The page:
CSUN needs to improve public transportation options
Correction: It costs $16 a month for a Metro reduced fare pass.
Commuting to CSUN is already a nightmare with congested parking and traffic almost everyday. But imagine what this commute is like for students who travel using public transportation.
In order for a student or any public transportation rider to commute from Los Angeles to CSUN, they must take several separate buses and trains. Trips could potentially take anywhere between an hour and half to 3 hours each way.
Of the dozen or so riders at the CSUN transit terminal on Vincennes Street and Darby Avenue I spoke to, over half have to make the three or four bus and train transfer journey.
One student I spoke with at the terminal said it takes her three buses and one train, and at times more than two and a half hours to get to CSUN from her apartment in North Hollywood. A trip which would be about a half hour drive by car.
However, that is the stark reality for CSUN students who commute using public transportation. With little viable options for public transportation in LA County, these public transit commuter students are faced with an injustice that they must commit to in order to get anywhere.
There are some steps that CSUN is doing that will do some justice for Metro riders. First, it’s quite helpful that students can receive a 30-day Metro pass from CSUN at a reduced rate of $15 a month. The bus terminal at Vincennes is also helpful, as now students don’t have to make the extra trek to a further bus stop. It localizes public transportation for our students by being in a more accessible part of campus.
However, the Metro ridership to campus would increase if an express bus operated between CSUN and the North Hollywood Red Line transit stop, with key stops on the way. This would at least allow many students to cut down on their travel time to and from campus and help reduce congestion as well.
As of now, there are options that seem viable for students such as the Metrolink Ventura County line. The Ventura County line runs from Ventura to Union Station in Downtown Los Angeles and stops at the Northridge Metrolink station near campus.
But here’s the catch. It only runs during rush hour times and is relatively expensive for students. A trip from Northridge to Union station costs $7.50 with a student discount, and a monthly pass costs $192.75 according to Metrolink.
With tens of thousands of commuters traveling to CSUN, it is hard to believe that the Los Angeles Department of Transportation (LADOT) does not have direct service from LA to campus.
LADOT buses could be used to help commuters transport to and from CSUN if LA and our campus are serious about sustainability, congestion and reducing pollution.
Many public transit commuters are marginalized as they struggle to work, study and live during their five to six hour commute every day to and from CSUN.
“The big sticky wicket is funding from Los Angeles for Metro for better public transportation services,” said Astrid B. Logan, transportation coordinator for CSUN. “And they do not want to duplicate services.”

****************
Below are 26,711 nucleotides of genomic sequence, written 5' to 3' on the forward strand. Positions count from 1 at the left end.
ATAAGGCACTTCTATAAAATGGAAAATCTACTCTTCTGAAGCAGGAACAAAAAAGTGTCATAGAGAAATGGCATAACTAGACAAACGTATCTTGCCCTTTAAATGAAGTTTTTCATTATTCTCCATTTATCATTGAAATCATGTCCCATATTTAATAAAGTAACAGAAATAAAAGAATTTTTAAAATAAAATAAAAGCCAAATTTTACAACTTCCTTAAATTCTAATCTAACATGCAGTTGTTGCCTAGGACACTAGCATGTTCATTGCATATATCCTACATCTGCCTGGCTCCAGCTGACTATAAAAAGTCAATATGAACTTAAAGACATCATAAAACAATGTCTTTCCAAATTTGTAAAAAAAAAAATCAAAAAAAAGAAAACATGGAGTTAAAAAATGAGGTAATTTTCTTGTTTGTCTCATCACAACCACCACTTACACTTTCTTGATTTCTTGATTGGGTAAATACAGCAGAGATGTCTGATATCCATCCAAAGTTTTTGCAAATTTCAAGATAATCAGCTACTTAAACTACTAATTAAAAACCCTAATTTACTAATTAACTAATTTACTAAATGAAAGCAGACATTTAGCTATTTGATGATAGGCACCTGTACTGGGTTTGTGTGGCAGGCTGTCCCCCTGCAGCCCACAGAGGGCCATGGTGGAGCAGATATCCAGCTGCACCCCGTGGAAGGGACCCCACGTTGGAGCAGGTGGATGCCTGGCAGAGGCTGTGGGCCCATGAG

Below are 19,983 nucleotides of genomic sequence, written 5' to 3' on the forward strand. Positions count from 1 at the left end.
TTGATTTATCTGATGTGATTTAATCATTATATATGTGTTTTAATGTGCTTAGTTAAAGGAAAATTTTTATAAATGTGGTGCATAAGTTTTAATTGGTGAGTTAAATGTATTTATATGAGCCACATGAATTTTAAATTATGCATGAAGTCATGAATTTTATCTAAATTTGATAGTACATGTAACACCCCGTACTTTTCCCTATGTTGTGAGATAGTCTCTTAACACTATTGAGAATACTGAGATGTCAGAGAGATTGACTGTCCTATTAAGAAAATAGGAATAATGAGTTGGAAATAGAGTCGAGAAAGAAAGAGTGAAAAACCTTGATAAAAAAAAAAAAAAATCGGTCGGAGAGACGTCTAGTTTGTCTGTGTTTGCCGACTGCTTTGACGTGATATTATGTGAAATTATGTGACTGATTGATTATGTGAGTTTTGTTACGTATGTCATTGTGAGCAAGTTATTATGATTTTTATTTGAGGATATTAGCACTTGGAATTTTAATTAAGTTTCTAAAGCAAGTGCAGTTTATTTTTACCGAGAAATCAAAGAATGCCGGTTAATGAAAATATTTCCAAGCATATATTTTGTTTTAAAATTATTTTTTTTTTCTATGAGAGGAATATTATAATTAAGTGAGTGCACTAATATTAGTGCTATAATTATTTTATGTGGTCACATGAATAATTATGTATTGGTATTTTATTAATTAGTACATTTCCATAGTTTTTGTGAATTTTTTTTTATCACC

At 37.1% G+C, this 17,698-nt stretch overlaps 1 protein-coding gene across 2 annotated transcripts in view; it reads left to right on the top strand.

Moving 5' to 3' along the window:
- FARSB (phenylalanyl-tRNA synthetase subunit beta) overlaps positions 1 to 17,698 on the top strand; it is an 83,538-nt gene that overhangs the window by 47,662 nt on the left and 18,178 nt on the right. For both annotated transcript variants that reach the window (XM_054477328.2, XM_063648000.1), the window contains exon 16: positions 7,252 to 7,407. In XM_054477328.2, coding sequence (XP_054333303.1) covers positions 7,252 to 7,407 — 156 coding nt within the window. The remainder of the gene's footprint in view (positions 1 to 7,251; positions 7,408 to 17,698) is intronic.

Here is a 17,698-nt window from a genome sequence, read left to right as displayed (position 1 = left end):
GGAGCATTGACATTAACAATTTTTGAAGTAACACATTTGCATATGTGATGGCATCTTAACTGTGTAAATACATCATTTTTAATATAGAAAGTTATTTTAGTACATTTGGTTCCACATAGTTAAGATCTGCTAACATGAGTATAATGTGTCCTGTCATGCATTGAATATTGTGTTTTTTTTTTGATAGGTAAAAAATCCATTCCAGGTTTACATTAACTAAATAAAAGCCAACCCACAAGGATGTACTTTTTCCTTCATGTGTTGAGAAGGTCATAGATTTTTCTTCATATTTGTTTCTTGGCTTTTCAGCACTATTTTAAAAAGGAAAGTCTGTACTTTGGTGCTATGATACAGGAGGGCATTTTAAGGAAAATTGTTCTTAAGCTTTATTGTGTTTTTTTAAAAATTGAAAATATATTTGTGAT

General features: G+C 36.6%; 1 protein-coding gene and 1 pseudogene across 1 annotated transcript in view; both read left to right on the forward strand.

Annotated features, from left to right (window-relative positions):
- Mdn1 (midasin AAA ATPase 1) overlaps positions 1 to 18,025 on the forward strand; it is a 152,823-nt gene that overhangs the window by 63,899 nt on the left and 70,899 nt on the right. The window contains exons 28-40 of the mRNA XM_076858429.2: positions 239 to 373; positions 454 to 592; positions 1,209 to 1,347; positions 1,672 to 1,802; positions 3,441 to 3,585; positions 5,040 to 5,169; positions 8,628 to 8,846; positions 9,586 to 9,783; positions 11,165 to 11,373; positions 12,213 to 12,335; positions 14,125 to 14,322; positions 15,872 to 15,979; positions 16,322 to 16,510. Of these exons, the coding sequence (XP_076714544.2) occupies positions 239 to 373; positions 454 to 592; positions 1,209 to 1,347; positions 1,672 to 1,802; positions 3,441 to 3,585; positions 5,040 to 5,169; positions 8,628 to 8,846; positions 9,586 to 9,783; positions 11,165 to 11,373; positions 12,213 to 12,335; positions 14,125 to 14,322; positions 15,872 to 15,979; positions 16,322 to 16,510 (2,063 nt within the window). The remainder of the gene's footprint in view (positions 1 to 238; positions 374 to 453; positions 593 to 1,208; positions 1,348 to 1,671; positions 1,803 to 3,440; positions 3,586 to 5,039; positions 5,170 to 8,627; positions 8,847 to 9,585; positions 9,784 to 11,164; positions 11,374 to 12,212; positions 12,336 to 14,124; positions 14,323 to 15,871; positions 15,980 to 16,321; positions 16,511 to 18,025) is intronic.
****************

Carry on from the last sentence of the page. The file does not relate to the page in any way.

Logan said there had been plans to build a public transportation center stop at CSUN for about 20 years, as the last one was to be located on Zelzah Avenue but was cancelled due to local community opposition.
Logan has contacted LADOT to advocate for campus service, but she was told the same bureaucratic answer, that money was not present at the time.
However there are various groups on campus that are trying to improve conditions for commuters who use the Metro system.
The Institute for Sustainability at CSUN released a study led by Dr. Helen Cox in December 2010 indicating that about 74 percent of staff, faculty and students commute to CSUN in a single occupied vehicle and 33 percent of bus riders are dissatisfied with their means of transportation to campus.
The institute used GIS software to document where students commute from, providing a valuable tool for policy analysis for public transportation advocates.
The CSUN Transportation Working Group holds monthly meetings to advocate for better public transportation improvements for commuters.
The Transit Coalition, a grassroots all-volunteer organization that works on improving all modes of transit options for Southern California residents, had an internship program on campus called the CSUN Transportation Tiger Team. The director for the Transit coalition, Bart Reed, has years of experience promoting mass transit solutions, and is currently working on ultimately bringing an express bus traveling from the Sylmar Metrolink Station to the CSUN campus.
A comprehensive study done in coordination with the urban studies department and the Transit Coalition has shown that thousands of students, workers, faculty and members of the local community could potentially utilize this route which would travel along Chatsworth Boulevard.
Reed said many people of color who use public transportation along the route would benefit and are often underrepresented politically. He suggests that what is needed to promote better public transportation “is middle-class riders getting active to help prod politicians to fulfill the need for better transit by using Twitter to create a buzz around the issue.”
All students should be advocating for better public transit to and from campus, even from a selfish perspective, because it would help open up more parking spots to fill.
With so many commuters coming to CSUN each day, an extension of the Red Line from North Hollywood to campus seems like an obvious plan. But until then students should not have to spend 5-6 hours each day commuting to and from a place of higher learning.